When you are trying to sail towards a destination that is directly upwind, the priority in yacht racing is speed first, then aiming your boat as close to the wind direction as possible. It is better to sail slightly further at higher speed than it is to sail the shorter distance at slower speeds towards your upwind destination. This is especially true in light winds. With the better speed, you’ll cover the longer distance in less time than it will take to cover the shorter distance at slower speeds. The result is getting to your destination sooner.
When operating your business, especially when revenue is tight and other resources are limited, your priority should be cash flow first, then profit. Profit is an accountant’s calculation and what you pay taxes on. Cash flow is the life-blood of your business. You need positive cash flow to keep your business moving forward. Once you have positive cash flow, you can work on improving your profit. Let’s examine both profit and cash flow in more detail:
Profit is the difference between income and expenses. Profit does not account for asset purchases, the repayment of loan principal or increases in working capital demands. And profit is affected by non-cash items such as depreciation. Depreciation is a way to account for the loss in an asset’s value over its economic life. Depreciation expense does not require a current outlay of cash, though it does reduce profit. Profit is a myth—a number on a financial statement—until it is turned into cash. Cash you can use to pay your vendors, your employees and yourself.
Cash flow describes the ebb and flow of cash due to internal operations. Booking a sale and sending an invoice is only part of the process. Your customer has to pay the invoice for the cash to flow in. Your business pays its operating costs for things like inventory, raw materials, subcontracted services, freight, marketing, sales commission, direct and indirect labor costs and taxes with the cash it has received from customers paying their bills or from the cash you have in the bank from loans or investments. You also pay your employees their wages and other benefits with this cash. Cash flow is affected by cash transactions such as investments in brick & mortar facilities, equipment or other fixed assets. Cash flow is also affected by the cash sent to and received from external sources, such as lenders, investors and shareholders, e.g., obtaining a new loan, loan repayment, stock issuance, and dividend payments.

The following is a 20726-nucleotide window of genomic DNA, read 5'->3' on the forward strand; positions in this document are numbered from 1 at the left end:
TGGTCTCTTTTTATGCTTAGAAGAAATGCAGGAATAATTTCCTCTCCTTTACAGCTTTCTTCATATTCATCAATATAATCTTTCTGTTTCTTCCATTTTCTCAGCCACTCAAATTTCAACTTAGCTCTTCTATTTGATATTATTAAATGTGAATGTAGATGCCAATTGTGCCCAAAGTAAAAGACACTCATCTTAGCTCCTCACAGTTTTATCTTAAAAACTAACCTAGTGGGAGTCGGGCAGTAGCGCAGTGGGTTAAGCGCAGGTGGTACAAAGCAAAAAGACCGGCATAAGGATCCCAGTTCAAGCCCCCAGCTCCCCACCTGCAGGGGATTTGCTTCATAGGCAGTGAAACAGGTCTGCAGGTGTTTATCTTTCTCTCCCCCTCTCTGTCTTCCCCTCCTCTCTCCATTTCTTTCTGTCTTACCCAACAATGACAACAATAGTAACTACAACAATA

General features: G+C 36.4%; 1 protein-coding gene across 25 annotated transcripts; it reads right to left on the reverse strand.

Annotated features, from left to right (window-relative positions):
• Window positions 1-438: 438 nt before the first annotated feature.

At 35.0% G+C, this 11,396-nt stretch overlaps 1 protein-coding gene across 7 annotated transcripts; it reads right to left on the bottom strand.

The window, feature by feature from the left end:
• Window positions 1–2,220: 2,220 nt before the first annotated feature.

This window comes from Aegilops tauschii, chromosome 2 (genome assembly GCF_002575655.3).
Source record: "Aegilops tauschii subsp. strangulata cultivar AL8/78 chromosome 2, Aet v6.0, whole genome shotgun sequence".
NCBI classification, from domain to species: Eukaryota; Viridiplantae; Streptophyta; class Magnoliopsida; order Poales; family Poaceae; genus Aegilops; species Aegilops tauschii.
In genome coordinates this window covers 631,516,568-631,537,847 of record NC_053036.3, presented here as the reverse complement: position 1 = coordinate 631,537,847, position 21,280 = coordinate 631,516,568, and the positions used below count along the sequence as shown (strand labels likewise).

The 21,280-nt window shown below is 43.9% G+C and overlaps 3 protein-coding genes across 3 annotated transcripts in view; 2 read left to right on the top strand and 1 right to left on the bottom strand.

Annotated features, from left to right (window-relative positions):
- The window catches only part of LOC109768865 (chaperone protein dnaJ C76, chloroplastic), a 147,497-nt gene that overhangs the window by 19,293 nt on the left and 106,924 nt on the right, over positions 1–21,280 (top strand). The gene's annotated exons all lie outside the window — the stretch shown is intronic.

When cash flows out faster than it flows in, your company may run short of cash. In the short term, your business does not have to generate profits as long as it has cash reserves to operate with. Companies that are profitable run into difficulties when they run out of cash due to rapid expansion or slow collections from their customers. With inadequate cash reserves, your company can’t purchase any more of the products or materials it needs to make sales to your customers. Sales decline and cash receipts decline further.
It its simplest, managing cash flow means delaying outlays for as long as possible, and avoiding any unnecessary outlays, while encouraging those customers who owe money to pay as soon as possible. If your company is generating a profit and expansion is done in a controlled fashion, your company’s cash reserves will build up over time.
Careful inventory management is also a vital part of cash flow management. Inventory or raw materials sitting on your shelves is cash sitting on your shelves. Strike a balance between having too little inventory, which can mean missing out on sales due to an out-of-stock position, and having too much inventory. Avoid carrying excess inventory that could become unfashionable or outdated. It may be better to take a loss on some old inventory and generate cash flow than to leave the inventory sitting on your shelves.
Companies go out of business not because of a lack of profit, but because of a lack of cash and other valuable resources. If your company runs out of resources, like cash, personnel, raw materials or inventory, you are out of business. This is why understanding and monitoring your cash flow is so important.
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Next time, we’ll discuss cash velocity: how quickly your cash flows in from specific transactions.
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